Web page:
I think so. One of the things we are doing, for example in 2019, is to change our policy from having a power mix of 50-25-25 to meeting the RPS standard percentage with Type One. We will fill the remainder with large hydro to enable us to continue 100% carbon free.

Let’s take the city of San Jose as an example. After a lengthy process, its city council approved a CCE program that they would like to launch about one year from now. Before they launch they will need to create an energy portfolio. And they have been considering an energy mix with renewables about ten percent above PG&E’s. Given the situation you just described, San Jose may have some challenges achieving a cost competitive and clean energy mix?

In SVCE’s case, we adopted rates that are one percent below PG&E’s. And even with our 100% carbon free approach to procurement, we are looking to retain about 25% or 30% of our net operating revenues. This will give us quite a reserve cushion over the next couple of years and after that we will be able to adopt rates that will be considerably more favorable to our customers.

That makes sense strategically.

Yes, and we have some creative new ideas about how to give back to the community using some of our retained earnings.

Of course, one of the things you can do with some of your net revenue is to develop distributed energy resources to further reduce greenhouse gas emissions, for example, enabling more local solar development.

One of the things that I push continuously now, especially with the suppliers of utility scale solar, is the need to seriously improve energy storage and link it to more solar development. And I think the only way that some solar developers will pursue storage is when the incentives that are being given today are changed. I think if we take that $23 after tax production incentive that is given to the wind folks and the 30 percent tax credit that is given to the solar folks and focus it on the storage side of the business, it will bring things into balance sooner.

So this is one of the challenges that you face, to balance your energy portfolios — the type and duration of your contracts and your expenses, too. It’s a juggling act.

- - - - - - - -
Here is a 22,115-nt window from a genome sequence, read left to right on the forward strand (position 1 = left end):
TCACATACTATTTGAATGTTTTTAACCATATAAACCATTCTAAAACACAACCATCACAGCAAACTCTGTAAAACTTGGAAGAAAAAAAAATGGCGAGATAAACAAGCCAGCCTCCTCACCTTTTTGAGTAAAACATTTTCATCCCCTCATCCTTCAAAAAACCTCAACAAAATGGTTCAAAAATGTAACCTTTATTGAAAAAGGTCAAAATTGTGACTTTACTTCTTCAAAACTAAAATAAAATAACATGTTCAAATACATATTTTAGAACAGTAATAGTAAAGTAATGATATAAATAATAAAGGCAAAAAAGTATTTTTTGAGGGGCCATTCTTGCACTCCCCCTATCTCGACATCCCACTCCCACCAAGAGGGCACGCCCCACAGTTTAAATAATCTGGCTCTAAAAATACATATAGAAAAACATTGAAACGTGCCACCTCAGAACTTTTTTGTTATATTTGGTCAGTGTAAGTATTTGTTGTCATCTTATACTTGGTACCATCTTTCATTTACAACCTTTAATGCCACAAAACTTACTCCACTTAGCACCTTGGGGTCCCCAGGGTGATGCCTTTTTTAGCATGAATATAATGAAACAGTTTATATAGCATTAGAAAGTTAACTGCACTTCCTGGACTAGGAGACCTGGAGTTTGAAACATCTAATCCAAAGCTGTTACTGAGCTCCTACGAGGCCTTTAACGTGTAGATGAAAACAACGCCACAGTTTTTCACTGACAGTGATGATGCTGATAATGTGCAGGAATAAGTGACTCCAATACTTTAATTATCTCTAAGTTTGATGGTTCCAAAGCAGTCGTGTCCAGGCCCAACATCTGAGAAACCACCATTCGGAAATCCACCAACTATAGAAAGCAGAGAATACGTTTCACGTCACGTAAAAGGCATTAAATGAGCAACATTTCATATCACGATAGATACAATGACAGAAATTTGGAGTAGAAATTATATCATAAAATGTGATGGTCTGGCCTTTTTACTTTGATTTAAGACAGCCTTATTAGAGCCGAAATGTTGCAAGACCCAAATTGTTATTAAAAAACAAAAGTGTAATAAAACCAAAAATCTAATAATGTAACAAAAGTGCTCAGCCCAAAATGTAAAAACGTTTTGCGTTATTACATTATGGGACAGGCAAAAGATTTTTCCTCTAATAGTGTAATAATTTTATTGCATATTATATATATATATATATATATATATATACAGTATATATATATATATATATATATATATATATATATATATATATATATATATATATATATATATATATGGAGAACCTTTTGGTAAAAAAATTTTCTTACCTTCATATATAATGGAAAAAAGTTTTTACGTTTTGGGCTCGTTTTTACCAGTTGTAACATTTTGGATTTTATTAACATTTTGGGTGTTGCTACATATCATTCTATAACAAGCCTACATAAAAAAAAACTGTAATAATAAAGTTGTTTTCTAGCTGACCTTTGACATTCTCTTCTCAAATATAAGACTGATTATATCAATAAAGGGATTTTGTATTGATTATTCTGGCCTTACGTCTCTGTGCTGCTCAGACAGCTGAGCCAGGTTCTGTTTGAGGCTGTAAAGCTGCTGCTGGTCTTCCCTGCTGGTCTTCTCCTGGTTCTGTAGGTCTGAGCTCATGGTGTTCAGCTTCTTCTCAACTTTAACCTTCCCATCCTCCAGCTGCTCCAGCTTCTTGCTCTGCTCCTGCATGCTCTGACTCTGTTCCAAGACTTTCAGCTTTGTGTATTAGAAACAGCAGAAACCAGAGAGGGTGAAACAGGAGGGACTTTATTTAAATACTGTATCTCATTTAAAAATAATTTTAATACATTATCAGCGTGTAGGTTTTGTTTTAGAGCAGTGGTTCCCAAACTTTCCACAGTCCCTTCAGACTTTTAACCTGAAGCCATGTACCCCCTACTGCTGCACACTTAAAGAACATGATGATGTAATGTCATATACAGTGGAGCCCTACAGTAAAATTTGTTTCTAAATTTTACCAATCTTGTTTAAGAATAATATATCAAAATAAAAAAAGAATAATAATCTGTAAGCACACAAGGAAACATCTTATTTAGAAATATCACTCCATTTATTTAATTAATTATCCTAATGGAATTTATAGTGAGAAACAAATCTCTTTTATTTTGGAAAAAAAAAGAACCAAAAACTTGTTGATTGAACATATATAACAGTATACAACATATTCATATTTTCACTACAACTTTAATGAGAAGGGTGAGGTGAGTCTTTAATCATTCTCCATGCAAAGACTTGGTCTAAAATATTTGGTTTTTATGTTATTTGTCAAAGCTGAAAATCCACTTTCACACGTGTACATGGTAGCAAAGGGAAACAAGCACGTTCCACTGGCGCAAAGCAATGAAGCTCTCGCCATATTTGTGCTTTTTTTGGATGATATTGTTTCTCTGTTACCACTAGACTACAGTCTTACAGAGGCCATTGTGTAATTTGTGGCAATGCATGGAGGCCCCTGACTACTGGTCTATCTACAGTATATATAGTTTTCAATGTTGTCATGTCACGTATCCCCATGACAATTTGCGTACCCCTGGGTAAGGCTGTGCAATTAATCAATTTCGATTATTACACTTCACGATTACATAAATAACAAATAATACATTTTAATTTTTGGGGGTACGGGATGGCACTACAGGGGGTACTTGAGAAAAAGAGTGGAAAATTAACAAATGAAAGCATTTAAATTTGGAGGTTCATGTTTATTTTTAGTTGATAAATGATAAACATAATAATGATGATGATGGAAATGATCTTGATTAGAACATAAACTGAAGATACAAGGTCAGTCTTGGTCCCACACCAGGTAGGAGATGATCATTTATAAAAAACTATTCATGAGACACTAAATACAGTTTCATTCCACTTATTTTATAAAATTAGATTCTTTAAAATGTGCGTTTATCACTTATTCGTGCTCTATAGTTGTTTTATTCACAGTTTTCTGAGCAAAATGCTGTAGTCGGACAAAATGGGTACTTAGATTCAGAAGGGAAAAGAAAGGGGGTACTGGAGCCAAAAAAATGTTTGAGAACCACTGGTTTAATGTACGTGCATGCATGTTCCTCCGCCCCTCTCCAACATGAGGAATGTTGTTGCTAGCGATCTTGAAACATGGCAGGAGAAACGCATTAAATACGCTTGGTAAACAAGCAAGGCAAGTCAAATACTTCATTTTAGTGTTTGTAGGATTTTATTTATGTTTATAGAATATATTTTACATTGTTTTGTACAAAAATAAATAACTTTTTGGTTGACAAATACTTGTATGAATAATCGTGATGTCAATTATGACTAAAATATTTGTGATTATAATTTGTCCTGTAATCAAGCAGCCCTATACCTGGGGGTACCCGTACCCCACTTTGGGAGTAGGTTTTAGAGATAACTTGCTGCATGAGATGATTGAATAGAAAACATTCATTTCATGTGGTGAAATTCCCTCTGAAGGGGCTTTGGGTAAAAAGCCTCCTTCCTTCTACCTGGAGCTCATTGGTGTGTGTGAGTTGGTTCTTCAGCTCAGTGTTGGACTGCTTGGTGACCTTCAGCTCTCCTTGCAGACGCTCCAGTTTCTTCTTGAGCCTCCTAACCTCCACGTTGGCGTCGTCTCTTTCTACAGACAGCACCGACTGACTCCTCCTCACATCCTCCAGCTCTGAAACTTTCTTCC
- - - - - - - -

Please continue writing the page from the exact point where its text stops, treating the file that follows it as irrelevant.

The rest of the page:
Yes, we need to have diversity of technologies, resources, suppliers, and length of contracts. The more diversity you bring into the game the better.

Let’s return to the issue of distributed energy resources. There are other GHG reduction avenues SVCE can explore. For example, a number of local activists are interested in electrification — fuel switching gasoline and natural gas to electricity.

We are interested in this and it needs to be done smartly. Also, you want to give incentives to people to plug in during the middle of the day, not as soon as you get home or at nighttime.

So, some kind of demand-response strategy?

Exactly, give them free electricity during the day. If the energy is coming at negative cost, give it to them for free. We are still making money. And increase the cost at other times of the day. There are a lot of ways that you can use rates to influence behavior. And put together programs, too, like installing EV charging stations everywhere you can.

That’s what Sonoma Clean Power has been doing. They’ve been adding more charging stations and also creating incentives for the purchase of electric vehicles.

Yes, and there are people thinking about electrifying the freeways so you can charge while you drive.

Of course that’s down the road, so to speak. One of the challenges, as you know, is that it’s great to get more electric vehicles on the road, but unless you reduce the traffic, for example by getting people out of single occupancy vehicles, the congestion will remain very great in the Bay Area. So we need to come up with overall transportation strategies.

I’m all for electrifying all the trains. I think that’s the best way to go. I take the train to San Francisco for meetings. I never get in the car and drive; I just get on the train. Fortunately, I live only a few minutes walk from the train station.

As you mentioned at the start, there is a lot of potential for innovation once a CCE program is up and running.

It’s incredible; you just have to keep an open mind. And innovate not only in how to design technology but also in rate structures and how to spend money and how to creatively utilize your staff. You can be creative in so many ways.

So CCE programs can be real laboratories for innovation.

That’s right, in about a year we are going to have a $250 million business with a lot of opportunities to consider.

Of course, you will need to have your board be open to new possibilities.

I’ve been lucky with that. I have a board made up of people who have lived in Silicon Valley for some time and some of them have started their own businesses. Our board is very open-minded and creative. And they give me plenty of leeway. It has been very good so far.

What do you see as the biggest challenges confronting both SVCE and the Community Choice movement in general?

Obviously one of the biggest is the constant financial threat from not knowing what the PCIA or the PAM will look like in the future. If that gets resolved, that will make our lives a lot easier.